“Yesterday [Thursday] the cops shot many people, but one of them is dead, even the dead body is still there where he was shot yesterday, it has not yet been taken (away),” Gaddhafi Mdoda, a representative of the strikers, told AFP on Friday. He said that in addition to rubber bullets and tear gas the police had fired upon the miners with live ammunition. The killing came after repeated police attacks aimed at preventing the miners from gathering for a meeting.

On Friday, Amplat workers demonstrated again outside a shantytown near the mine, blocking streets with burning tires and rocks as riot police backed by armored cars moved in to repress them.

The strikers have grown increasingly angry over the police repression and the company’s refusal to negotiate on their demand for a 16,000 rand ($1,800) monthly wage. Earlier this week, two mine conveyor belts were torched along with a training center and several automobiles.

Amplats tried to justify its mass firing by saying that the workers had ignored the company’s demand that they appear for disciplinary hearings. Management admits that it has been unable to get more than 20 percent of its workforce to show up at their jobs and has therefore been forced to halt mining operations.

The strike had spread on Tuesday to another Amplats mine in Limpopo, South Africa’s northernmost province, some 250 miles to the north.

The refusal of the Limpopo miners to go underground brought to 75,000 the number of workers in the mining sector who are on strike in defiance of the mining corporations, the ANC government and the official unions of COSATU and the National Union of Mineworkers (NUM). This represents 15 percent of the industry’s total workforce.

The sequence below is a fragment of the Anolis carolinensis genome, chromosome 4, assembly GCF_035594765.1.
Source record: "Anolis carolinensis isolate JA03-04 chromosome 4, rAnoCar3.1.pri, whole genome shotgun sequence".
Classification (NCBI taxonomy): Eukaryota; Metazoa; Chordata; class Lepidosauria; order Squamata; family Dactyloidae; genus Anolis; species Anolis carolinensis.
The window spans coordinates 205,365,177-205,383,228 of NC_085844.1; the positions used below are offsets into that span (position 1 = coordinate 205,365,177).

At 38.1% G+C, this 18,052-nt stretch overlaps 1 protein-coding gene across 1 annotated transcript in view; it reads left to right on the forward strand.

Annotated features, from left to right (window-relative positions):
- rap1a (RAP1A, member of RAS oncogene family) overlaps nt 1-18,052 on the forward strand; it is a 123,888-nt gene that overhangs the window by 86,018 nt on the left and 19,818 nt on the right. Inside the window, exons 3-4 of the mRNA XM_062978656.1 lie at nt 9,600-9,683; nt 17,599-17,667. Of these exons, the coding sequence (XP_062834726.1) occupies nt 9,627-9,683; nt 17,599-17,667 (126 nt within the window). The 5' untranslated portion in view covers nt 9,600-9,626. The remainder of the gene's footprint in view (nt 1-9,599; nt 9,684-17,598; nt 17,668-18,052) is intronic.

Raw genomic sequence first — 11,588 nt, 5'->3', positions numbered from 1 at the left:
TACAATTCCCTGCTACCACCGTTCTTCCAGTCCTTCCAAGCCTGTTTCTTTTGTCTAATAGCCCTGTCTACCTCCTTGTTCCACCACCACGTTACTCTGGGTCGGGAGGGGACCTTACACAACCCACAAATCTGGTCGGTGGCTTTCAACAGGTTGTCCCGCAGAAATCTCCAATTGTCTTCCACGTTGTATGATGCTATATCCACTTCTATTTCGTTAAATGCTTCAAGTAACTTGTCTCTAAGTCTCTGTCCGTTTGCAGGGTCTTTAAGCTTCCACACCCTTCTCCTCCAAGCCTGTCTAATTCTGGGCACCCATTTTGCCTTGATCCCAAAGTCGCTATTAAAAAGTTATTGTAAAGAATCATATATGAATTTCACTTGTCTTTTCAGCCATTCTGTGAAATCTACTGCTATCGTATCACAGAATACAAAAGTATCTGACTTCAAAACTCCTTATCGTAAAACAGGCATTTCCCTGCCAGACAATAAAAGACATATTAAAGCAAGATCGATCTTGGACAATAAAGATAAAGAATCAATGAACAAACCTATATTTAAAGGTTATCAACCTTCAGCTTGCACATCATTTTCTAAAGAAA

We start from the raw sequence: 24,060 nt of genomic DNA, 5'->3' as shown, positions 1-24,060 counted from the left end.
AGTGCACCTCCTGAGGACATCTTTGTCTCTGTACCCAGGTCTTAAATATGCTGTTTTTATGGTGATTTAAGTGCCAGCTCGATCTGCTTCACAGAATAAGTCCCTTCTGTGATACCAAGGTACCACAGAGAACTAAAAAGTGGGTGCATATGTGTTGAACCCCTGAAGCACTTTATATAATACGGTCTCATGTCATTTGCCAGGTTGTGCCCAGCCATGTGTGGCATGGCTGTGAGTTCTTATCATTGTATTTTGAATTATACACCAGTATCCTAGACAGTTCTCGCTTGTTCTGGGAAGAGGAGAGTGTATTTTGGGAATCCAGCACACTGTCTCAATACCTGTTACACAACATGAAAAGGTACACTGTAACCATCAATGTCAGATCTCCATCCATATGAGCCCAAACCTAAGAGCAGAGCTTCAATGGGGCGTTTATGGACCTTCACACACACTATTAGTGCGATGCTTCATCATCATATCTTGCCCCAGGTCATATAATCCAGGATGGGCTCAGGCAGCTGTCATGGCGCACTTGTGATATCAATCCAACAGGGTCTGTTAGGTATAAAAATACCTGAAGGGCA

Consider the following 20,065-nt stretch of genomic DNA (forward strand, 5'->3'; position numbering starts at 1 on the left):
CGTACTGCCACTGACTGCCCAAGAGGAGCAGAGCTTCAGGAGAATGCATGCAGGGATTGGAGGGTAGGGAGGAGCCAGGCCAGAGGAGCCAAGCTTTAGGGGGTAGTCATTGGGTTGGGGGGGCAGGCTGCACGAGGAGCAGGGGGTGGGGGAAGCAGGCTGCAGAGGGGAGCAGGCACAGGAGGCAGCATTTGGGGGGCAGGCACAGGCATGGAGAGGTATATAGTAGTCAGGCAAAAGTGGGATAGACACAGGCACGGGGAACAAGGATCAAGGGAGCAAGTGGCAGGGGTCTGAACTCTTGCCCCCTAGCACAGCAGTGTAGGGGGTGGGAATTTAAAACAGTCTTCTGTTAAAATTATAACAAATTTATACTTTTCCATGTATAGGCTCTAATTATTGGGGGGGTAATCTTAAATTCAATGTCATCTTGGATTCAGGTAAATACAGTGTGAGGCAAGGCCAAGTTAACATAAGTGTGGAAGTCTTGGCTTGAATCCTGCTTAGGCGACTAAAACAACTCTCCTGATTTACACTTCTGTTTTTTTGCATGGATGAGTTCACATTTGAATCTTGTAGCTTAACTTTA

The strike wave was triggered by the walkout two months ago by platinum miners at Lonmin’s (the second-biggest platinum miner) Marikana mine demanding higher pay. The ANC government and its security forces responded to their strike, which was opposed by the NUM and COSATU, with the worst massacre since the end of the apartheid regime 18 years ago. Heavily armed police gunned down strikers, killing 34 and wounding another 78, with many of them shot in the back.

The killings, along with the arrests and brutalization of hundreds more miners, failed to break the strike, and Lonmin decided it had to end the workers’ uprising by granting the miners wage increases of up to 22 percent.